37 years ago, Mike Pero won the last of his six national motor-cycle racing titles, then retired to focus on family and business commitments. He has not forgotten the thrill of racing though and after time in cars and jet ski racing he is now back on the seat of a grand prix machine.
It might not be at a national level, but it is still racing in a Classic category of the sport which, like the cars, continues to gain momentum in popularity.
For the record, during the period from 1977 to 1982, Mike won two 350cc championships, two 500cc, and two production titles along with twelve national grand prix victories. He also still holds the New Zealand land speed record for a 350cc bike. This was set at 238km per hour back in 1979 when he was nineteen.
The end came in a spectacular fashion as he picked himself up off the road following a crash at the local Ruapuna raceway (a track that now bears his company name). “As I looked up, I could see my wife and daughter in the pits and immediately thought ‘for goodness sake what am I doing this for? They are far more important,” he explained. “Ironically, I then tried racing jet skis which are more dangerous than racing bikes. The water changes all the time, but a sealed track surface does not.”
Racing bikes for Mike started when he was only 15. He had no special interest in motor-bikes when growing up, but a Christmas day ride with a cousin on his Yamaha 250 changed all that. “I just had to have one,” he said.
His first race meeting transpired after a loss of licence dictated that the only place he could ride was on the track. This was at the Levels circuit near Timaru where a couple of wins set him up for what lay ahead.
Such was his interest in the bikes, his first job after leaving Shirley Boys High, was at Doug Cresswell Suzuki in Christchurch where he started as an apprentice mechanic and finished when working for Norgo Motors. The business juices that obviously ran through his veins kicked in and Mike and friend Al Dick established their own motor-bike business with the formation of Monarch Motors.
The focus on racing cars unfolded some sixteen years years later when the advent of a new V8 category began to grip the country’s enthusiasts. The impact was not lost on Mike, who then embarked on a new involvement with motorsport. He was one of the first to build a new 2001 VX Holden Commodore.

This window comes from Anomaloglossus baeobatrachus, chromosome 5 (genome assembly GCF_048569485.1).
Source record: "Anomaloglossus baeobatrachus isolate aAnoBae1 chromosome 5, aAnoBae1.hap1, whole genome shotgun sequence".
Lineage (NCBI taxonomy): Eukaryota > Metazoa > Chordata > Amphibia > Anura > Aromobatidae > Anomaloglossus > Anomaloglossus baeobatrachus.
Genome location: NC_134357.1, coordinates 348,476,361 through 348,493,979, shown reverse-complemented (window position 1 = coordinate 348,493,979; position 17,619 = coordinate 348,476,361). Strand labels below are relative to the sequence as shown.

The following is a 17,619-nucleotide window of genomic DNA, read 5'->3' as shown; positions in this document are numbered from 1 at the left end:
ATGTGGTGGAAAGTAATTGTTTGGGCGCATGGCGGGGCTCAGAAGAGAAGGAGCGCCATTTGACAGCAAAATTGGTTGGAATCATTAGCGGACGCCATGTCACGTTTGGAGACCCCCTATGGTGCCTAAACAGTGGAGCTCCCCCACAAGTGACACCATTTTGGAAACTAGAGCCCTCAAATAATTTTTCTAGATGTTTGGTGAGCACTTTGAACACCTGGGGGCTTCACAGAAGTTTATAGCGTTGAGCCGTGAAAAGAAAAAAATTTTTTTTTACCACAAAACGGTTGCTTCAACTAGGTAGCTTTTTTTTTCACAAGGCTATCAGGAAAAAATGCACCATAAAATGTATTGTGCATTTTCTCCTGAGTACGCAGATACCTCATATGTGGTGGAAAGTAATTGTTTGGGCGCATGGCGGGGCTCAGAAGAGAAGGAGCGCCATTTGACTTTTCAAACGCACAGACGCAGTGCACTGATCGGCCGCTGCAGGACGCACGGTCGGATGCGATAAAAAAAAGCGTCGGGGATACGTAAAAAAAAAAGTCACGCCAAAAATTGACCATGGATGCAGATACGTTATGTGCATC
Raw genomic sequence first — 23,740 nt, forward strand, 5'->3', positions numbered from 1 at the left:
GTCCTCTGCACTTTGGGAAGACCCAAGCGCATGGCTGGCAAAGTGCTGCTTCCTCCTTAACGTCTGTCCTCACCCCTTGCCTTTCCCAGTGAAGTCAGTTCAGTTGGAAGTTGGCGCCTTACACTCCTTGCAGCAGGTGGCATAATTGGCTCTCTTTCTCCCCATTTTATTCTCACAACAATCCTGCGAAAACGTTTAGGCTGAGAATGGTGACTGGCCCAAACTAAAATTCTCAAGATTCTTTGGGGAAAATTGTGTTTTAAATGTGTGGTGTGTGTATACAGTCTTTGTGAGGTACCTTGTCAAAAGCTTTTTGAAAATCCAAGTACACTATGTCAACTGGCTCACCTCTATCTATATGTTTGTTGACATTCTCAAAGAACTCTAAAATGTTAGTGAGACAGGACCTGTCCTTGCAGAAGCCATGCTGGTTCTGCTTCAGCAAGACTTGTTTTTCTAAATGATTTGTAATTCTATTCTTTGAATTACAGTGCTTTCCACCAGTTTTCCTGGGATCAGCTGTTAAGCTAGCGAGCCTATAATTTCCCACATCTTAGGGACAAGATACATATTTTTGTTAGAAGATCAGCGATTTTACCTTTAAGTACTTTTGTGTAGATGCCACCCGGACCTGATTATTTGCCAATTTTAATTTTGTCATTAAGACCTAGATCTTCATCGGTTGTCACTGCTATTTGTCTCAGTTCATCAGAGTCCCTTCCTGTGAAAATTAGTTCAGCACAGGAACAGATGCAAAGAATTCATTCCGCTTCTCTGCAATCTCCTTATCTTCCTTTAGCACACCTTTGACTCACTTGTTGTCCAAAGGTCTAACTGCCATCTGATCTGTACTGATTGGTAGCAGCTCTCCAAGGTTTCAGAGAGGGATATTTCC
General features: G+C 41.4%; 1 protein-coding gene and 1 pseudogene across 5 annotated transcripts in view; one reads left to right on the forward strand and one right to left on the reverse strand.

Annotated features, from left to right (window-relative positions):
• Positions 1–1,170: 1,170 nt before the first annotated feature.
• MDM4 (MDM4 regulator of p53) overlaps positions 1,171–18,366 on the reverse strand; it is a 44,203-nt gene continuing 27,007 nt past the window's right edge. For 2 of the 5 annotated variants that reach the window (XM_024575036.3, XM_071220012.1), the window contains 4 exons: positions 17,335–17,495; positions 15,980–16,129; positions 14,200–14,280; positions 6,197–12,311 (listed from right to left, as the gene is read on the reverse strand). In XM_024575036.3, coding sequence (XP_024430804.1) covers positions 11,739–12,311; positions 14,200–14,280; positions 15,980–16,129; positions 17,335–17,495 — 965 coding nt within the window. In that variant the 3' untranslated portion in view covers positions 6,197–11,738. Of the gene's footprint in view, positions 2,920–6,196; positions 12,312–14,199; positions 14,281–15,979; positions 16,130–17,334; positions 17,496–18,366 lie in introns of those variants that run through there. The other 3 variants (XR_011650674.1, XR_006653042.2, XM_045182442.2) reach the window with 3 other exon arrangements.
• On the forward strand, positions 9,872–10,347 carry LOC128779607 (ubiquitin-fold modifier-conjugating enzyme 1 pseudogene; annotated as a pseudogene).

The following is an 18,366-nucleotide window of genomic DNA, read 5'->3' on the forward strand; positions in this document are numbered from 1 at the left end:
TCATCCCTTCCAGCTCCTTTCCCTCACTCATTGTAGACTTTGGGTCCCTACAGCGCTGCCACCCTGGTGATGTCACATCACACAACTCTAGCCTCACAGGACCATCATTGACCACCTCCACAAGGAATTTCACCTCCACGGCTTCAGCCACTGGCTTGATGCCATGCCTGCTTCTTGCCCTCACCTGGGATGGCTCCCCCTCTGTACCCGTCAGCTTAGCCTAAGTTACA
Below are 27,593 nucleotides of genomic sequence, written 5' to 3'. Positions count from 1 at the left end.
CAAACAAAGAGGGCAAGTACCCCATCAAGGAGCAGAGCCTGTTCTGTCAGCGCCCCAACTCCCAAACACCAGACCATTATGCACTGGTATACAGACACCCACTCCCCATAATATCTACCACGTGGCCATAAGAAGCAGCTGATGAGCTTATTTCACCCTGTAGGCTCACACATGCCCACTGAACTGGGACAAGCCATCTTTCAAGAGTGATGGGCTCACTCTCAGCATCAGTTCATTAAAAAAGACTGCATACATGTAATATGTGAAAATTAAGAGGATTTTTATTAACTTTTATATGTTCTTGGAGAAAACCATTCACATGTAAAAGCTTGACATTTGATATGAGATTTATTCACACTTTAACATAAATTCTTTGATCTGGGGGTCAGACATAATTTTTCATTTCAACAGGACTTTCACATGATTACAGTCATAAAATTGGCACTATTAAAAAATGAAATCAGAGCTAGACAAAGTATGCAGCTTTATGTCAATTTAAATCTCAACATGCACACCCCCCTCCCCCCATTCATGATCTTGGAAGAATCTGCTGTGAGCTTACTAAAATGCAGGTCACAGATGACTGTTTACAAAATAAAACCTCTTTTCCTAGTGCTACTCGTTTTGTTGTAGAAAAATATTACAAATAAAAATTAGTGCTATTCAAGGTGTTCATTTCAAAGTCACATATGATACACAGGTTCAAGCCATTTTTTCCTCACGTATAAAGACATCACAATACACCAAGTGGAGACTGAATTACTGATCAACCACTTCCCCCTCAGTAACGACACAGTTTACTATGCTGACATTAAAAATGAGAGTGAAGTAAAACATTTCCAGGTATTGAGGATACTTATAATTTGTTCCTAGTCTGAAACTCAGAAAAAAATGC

This all started off well, when he and another Christchurch local, Steve Rae, won the LK 500 endurance race at Ruapuna. This was a long distance race and in the early days of the fledging category. The field was chock full of the best drivers in New Zealand at the time. His own two-car team eventuated with another local driver, Wade Henshaw, driving one car and Mike the other. Henshaw was second in the 2005/06 national championship with Mike ending in the middle of the table.
“I really didn’t realise how big the difference was between the bikes and cars back then. The learning curve was even greater because I had gone straight into the V8’s without doing any racing at a lesser or club level,” he explained. “With the bikes 90% is the rider, but the cars are 50/50 between driver and car where you have to rely so much more on your crew to give the best set up and driving where it is just so different to sitting on a bike seat with no protection around you at all.”
After retiring again, Mike then became the principal sponsor of Greg Murphy in the Super Touring car championship for a short period. It was an association that he thoroughly enjoyed, which also provided an insight into why Murphy is such a good driver and why he has become such a wonderful ambassador for the sport.
Roll the clock forward to today where Mike is happy to have returned to his first love, racing motor-bikes, but these are now classic. It has given him an opportunity to reunite with bikes from an earlier era and to catch up with old mates. This includes racing a 1995 Yamaha TZ250 at the classic rounds in New Zealand. “I might not be racing at 100%, but it is probably around 85% and something that you still do without thinking a lot more about. I still love it!”
A special moment (bucket list worthy) occurred recently at Hampton Downs when he did a few laps on a replica Suzuki RG500, a bike on which Englishman Barry Sheene had won a world championship in the 1970s. “That was really special, I still have a smile when thinking about it.”
“Mike Pero, Motor Cycle Racer”; give it a red background and it fits comfortably alongside his promoted commercial ventures.
Words by Lindsay Kerr